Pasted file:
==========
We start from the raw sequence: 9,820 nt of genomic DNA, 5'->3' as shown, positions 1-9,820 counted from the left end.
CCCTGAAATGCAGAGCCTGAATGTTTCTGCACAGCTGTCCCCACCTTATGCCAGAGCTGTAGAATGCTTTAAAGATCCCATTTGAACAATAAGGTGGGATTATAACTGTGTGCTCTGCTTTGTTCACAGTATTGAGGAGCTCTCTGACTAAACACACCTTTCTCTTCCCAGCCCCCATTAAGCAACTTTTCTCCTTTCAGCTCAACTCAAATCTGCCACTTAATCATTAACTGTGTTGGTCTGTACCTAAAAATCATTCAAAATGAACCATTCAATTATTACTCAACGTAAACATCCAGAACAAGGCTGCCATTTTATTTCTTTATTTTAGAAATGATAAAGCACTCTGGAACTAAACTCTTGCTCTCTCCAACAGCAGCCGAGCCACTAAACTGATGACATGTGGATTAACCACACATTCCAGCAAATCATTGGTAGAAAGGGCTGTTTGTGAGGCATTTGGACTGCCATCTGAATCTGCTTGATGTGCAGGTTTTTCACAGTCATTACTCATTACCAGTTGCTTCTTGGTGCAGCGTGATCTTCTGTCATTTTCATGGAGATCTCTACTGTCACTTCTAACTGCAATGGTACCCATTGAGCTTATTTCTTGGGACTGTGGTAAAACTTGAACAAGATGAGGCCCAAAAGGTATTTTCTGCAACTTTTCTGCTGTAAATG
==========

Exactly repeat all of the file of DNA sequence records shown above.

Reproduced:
We start from the raw sequence: 9,820 nt of genomic DNA, 5'->3' as shown, positions 1-9,820 counted from the left end.
CCCTGAAATGCAGAGCCTGAATGTTTCTGCACAGCTGTCCCCACCTTATGCCAGAGCTGTAGAATGCTTTAAAGATCCCATTTGAACAATAAGGTGGGATTATAACTGTGTGCTCTGCTTTGTTCACAGTATTGAGGAGCTCTCTGACTAAACACACCTTTCTCTTCCCAGCCCCCATTAAGCAACTTTTCTCCTTTCAGCTCAACTCAAATCTGCCACTTAATCATTAACTGTGTTGGTCTGTACCTAAAAATCATTCAAAATGAACCATTCAATTATTACTCAACGTAAACATCCAGAACAAGGCTGCCATTTTATTTCTTTATTTTAGAAATGATAAAGCACTCTGGAACTAAACTCTTGCTCTCTCCAACAGCAGCCGAGCCACTAAACTGATGACATGTGGATTAACCACACATTCCAGCAAATCATTGGTAGAAAGGGCTGTTTGTGAGGCATTTGGACTGCCATCTGAATCTGCTTGATGTGCAGGTTTTTCACAGTCATTACTCATTACCAGTTGCTTCTTGGTGCAGCGTGATCTTCTGTCATTTTCATGGAGATCTCTACTGTCACTTCTAACTGCAATGGTACCCATTGAGCTTATTTCTTGGGACTGTGGTAAAACTTGAACAAGATGAGGCCCAAAAGGTATTTTCTGCAACTTTTCTGCTGTAAATG